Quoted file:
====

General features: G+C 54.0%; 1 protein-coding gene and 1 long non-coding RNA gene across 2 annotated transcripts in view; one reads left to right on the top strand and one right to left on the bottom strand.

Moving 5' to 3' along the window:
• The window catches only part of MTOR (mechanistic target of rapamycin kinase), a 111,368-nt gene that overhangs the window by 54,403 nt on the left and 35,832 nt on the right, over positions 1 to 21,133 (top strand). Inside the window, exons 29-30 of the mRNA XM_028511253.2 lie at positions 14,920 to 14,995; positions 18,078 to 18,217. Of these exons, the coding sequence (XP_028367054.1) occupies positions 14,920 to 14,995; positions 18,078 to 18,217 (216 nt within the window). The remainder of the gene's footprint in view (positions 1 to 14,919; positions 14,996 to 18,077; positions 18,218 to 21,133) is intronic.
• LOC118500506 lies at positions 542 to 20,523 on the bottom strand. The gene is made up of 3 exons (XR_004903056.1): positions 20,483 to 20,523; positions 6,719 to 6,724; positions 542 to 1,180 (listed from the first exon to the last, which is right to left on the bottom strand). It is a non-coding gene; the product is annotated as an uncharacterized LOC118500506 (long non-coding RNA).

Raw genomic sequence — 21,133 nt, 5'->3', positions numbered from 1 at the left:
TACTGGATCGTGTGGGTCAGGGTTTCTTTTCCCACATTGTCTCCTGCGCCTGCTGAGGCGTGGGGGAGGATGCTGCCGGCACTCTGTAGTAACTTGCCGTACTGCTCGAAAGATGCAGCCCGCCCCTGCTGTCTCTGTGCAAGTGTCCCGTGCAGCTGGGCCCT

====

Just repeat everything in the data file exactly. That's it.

General features: G+C 54.0%; 1 protein-coding gene and 1 long non-coding RNA gene across 2 annotated transcripts in view; one reads left to right on the top strand and one right to left on the bottom strand.

Moving 5' to 3' along the window:
• The window catches only part of MTOR (mechanistic target of rapamycin kinase), a 111,368-nt gene that overhangs the window by 54,403 nt on the left and 35,832 nt on the right, over positions 1 to 21,133 (top strand). Inside the window, exons 29-30 of the mRNA XM_028511253.2 lie at positions 14,920 to 14,995; positions 18,078 to 18,217. Of these exons, the coding sequence (XP_028367054.1) occupies positions 14,920 to 14,995; positions 18,078 to 18,217 (216 nt within the window). The remainder of the gene's footprint in view (positions 1 to 14,919; positions 14,996 to 18,077; positions 18,218 to 21,133) is intronic.
• LOC118500506 lies at positions 542 to 20,523 on the bottom strand. The gene is made up of 3 exons (XR_004903056.1): positions 20,483 to 20,523; positions 6,719 to 6,724; positions 542 to 1,180 (listed from the first exon to the last, which is right to left on the bottom strand). It is a non-coding gene; the product is annotated as an uncharacterized LOC118500506 (long non-coding RNA).

Raw genomic sequence — 21,133 nt, 5'->3', positions numbered from 1 at the left:
TACTGGATCGTGTGGGTCAGGGTTTCTTTTCCCACATTGTCTCCTGCGCCTGCTGAGGCGTGGGGGAGGATGCTGCCGGCACTCTGTAGTAACTTGCCGTACTGCTCGAAAGATGCAGCCCGCCCCTGCTGTCTCTGTGCAAGTGTCCCGTGCAGCTGGGCCCT